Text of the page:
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SECTION 1. Eight hours’actual work shall constitute a lawfu. day's work in all mines and on all State and municipal works.

(Revised Statutes, 1899.] Sec. 2586. Eight hours shall constitute a day's work for all coal miners and laborers now employed, or who may be hereafter employed, in any coal mine in this state, except in cases where it may be necessary to work more than eight hours per calendar day for the protection of property or human life.

The hours of labor on public works are fixed at eight per day by an act of the legislature of Wisconsin (secs. 1729m and 1729n, 1909), the statute requiring that contracts shall stipulate its observance. The law of New York on this subject was amended (chap. 292, 1909; see sec. 3, chap. 31, Consolidated Laws, 1909) so as to extend its provisions to work done under any commission appointed pursuant to law.

Railroad labor was the subject of legislation in Porto Rico (p. 170, 1908) and in Texas (chap. 101, 1909). In Porto Rico the hours of labor are fixed at 12 per day for conductors, engineers, firemen, train dispatchers, telegraph operators, or any trainman, 8 hours' rest to be allowed thereafter before the resumption of duty. The Texas statute amended a former law by substituting 16 hours' service instead of 14 for trainmen, after which 8 hours' rest is to be allowed, this change bringing the law of the State into conformity with the Federal statute on the subject.

Employment in mines and smelters is limited to eight hours per day by the laws of a number of States, the Legislatures of California (chap. 181, 1909) and of Washington (chap. 220, 1909) enacting new laws on this subject. Previously existing laws are amended or supplemented in Arizona (chap. 18, 1909), Idaho (p. 4, 1909), Nevada (chap. 64, 1909), and Wyoming (chap. 17, 1909). The Washington statute distinguishes between miners, who may remain at their working places not more than 8 hours, exclusive of one-half hour for lunch, and other underground employees, as engineers, rope riders, motormen, cagers, and other persons necessarily employed in transporting men in and out of the mine, who may work not more than 10 hours per day. The Arizona law limits to eight per day the hours of labor of hoisting engineers at mines and of furnace men at smelters. The Idaho statute is an amendment, making a more specific enumeration of the places of employment to which the law applies. A former law of Wyoming was restricted in its application to coal mines, but the present act limits to eight per day the hours of labor of employees in mines generally and in smelters and all establishments for the reduction of ores. Only underground workings are embraced under the term "mines" in the laws above noted, but the Nevada law fixes the same standard for work in open-pit and open-cut mines in that State as for underground workings.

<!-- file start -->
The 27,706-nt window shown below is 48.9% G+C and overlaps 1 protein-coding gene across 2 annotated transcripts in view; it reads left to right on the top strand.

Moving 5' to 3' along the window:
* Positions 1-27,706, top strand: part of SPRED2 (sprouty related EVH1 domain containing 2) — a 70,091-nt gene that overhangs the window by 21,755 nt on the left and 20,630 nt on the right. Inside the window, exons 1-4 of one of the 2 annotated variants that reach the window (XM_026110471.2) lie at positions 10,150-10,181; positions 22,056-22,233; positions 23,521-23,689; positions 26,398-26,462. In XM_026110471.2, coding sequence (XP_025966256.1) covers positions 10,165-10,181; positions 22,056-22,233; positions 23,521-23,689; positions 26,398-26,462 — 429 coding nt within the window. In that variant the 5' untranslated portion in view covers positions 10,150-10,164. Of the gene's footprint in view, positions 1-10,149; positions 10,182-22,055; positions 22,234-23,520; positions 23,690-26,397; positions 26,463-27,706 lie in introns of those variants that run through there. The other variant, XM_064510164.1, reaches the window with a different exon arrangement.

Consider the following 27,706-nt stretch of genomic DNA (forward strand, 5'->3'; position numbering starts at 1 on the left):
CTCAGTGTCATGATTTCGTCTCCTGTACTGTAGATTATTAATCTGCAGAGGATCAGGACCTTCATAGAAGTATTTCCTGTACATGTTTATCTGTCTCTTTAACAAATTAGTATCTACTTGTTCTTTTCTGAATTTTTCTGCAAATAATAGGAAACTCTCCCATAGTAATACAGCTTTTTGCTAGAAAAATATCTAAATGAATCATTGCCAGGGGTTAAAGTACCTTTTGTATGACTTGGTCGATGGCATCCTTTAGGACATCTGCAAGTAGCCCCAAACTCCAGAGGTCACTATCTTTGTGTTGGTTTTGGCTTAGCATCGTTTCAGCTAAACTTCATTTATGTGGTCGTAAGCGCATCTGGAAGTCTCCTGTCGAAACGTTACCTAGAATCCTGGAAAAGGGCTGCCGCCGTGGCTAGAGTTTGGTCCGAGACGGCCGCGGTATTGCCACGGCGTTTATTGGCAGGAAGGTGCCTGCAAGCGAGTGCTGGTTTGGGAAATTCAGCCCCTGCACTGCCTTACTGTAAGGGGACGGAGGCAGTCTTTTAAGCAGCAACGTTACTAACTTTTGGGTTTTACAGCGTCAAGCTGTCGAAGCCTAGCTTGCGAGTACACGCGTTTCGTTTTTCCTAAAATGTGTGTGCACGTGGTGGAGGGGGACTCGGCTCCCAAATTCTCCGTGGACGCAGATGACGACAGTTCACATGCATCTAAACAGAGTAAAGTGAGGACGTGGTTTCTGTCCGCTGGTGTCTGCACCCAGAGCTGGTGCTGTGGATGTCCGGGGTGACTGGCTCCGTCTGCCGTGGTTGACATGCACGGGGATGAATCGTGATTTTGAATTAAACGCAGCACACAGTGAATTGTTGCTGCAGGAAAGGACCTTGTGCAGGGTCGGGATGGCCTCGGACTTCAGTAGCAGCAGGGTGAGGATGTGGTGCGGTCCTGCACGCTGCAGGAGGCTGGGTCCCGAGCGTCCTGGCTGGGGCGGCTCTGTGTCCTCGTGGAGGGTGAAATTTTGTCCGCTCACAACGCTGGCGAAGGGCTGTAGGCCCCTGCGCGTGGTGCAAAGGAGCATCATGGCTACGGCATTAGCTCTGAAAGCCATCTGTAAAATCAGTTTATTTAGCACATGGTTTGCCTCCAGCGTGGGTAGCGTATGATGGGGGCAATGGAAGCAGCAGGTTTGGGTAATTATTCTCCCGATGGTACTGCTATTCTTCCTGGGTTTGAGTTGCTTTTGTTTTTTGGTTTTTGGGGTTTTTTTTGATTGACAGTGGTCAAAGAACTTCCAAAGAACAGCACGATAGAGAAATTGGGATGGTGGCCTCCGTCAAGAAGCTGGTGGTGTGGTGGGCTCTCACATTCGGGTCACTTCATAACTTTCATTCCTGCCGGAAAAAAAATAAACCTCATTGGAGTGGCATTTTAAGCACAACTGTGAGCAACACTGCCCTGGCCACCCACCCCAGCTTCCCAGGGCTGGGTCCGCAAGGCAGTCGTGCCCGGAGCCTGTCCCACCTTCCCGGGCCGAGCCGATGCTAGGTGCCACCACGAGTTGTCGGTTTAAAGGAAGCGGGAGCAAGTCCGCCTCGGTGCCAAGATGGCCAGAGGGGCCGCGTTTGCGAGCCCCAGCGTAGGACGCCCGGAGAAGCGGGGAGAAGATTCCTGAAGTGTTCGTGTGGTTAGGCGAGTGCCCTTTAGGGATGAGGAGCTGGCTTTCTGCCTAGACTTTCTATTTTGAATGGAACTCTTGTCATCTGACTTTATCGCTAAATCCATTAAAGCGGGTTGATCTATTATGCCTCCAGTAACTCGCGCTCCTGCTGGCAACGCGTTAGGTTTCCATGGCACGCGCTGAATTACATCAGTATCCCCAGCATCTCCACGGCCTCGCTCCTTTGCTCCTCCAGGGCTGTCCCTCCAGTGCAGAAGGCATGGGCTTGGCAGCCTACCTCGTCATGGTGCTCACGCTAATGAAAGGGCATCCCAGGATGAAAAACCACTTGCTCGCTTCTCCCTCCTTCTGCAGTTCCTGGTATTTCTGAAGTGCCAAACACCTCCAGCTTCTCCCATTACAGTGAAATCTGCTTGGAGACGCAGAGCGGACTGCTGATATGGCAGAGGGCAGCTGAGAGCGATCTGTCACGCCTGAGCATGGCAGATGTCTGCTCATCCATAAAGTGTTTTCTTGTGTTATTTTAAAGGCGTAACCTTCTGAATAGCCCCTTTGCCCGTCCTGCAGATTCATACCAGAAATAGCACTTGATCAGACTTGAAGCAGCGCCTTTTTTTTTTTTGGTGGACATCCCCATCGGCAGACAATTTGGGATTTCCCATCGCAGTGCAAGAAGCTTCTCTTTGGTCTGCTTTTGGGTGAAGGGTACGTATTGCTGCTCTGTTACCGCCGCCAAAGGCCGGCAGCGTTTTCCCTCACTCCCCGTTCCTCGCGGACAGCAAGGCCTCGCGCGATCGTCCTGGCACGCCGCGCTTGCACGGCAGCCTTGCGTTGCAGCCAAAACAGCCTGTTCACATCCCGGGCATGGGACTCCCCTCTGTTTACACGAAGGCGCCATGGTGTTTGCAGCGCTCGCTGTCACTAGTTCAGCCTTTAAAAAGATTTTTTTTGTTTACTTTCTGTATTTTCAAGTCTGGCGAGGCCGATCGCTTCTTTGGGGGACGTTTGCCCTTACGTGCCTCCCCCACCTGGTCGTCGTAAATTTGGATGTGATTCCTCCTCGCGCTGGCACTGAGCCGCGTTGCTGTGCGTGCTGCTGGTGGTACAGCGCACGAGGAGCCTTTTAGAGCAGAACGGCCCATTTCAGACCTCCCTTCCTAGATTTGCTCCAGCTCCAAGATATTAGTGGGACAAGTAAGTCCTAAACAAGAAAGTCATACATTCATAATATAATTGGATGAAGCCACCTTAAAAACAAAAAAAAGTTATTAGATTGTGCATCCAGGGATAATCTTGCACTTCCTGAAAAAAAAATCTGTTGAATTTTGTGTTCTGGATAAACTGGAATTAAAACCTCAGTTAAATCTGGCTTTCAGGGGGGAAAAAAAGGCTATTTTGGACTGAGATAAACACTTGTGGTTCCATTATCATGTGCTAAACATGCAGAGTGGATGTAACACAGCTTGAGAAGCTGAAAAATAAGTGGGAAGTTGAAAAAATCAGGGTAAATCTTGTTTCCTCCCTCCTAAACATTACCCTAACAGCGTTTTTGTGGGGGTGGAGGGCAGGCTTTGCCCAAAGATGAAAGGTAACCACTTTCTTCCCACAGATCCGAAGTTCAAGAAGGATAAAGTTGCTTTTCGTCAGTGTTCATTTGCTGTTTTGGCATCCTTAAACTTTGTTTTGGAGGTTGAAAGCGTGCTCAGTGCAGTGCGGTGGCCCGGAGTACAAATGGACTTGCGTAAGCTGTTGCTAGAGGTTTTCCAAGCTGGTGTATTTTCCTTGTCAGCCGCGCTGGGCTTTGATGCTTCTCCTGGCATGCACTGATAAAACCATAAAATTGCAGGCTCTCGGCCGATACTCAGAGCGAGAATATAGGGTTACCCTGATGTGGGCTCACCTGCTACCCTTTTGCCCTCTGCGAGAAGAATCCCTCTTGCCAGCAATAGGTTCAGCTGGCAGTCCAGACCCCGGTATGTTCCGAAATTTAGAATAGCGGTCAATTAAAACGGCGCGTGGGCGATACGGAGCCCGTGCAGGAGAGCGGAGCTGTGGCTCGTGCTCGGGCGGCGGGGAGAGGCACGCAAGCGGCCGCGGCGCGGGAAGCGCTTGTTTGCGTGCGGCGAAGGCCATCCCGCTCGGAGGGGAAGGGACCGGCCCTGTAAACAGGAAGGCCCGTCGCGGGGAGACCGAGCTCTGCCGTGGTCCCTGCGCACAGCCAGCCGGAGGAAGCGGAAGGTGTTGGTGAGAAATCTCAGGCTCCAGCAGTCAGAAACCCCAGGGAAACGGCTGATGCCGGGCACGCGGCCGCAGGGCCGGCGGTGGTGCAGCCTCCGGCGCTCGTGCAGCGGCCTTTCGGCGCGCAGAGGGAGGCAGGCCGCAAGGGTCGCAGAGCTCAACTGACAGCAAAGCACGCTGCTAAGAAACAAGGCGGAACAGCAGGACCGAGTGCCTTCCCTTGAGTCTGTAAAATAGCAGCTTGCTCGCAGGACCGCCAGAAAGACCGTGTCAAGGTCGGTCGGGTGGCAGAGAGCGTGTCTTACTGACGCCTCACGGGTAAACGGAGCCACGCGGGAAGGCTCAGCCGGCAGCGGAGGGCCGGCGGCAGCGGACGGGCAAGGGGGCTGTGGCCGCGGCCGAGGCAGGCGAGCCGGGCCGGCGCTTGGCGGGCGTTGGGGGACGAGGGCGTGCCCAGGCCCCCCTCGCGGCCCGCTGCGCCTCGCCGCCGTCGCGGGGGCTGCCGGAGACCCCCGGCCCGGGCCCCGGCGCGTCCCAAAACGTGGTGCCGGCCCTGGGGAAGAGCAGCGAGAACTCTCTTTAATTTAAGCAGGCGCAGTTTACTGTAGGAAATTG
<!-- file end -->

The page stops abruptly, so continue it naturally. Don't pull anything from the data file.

Employees engaged in the laundry department of laundries may work but eight hours per day according to a statute of Arizona (chap. 100, 1909). The same term is fixed for labor of employees in plaster and cement mills in Nevada (chap. 44, 1909). In South Carolina the law providing that 10 hours a day or 60 hours a week shall constitute the hours for working in cotton and woolen factories is amended by a provision that the hours of a single day shall not exceed 11, except for the purpose of making up lost time; but the total of such lost time to be made up may not exceed 60 hours per annum (No. 121, 1909). The Montana Legislature (chap. 75, 1909) restricted the hours of labor of telephone operators to nine per day in towns having a population of 3,000 and over.

In 1910 the State of Kentucky (chap. 123) enacted an eight-hour law applicable to all employment of laborers and mechanics employed by contractors or otherwise on public works within the State. The Federal Congress in the bill making appropriations for the construction of vessels for the United States Navy (chap. 378) authorized contracts for certain vessels and required the eight-hour law to be observed in their construction.

It appears to your committee that, while writers on political economy differ widely in their theories as to the law of wages (and they assault each other with great energy), the arguments deduced from all of them alike support the theory of a shorter or eight-hour workday. The dogma of McCulloch is that,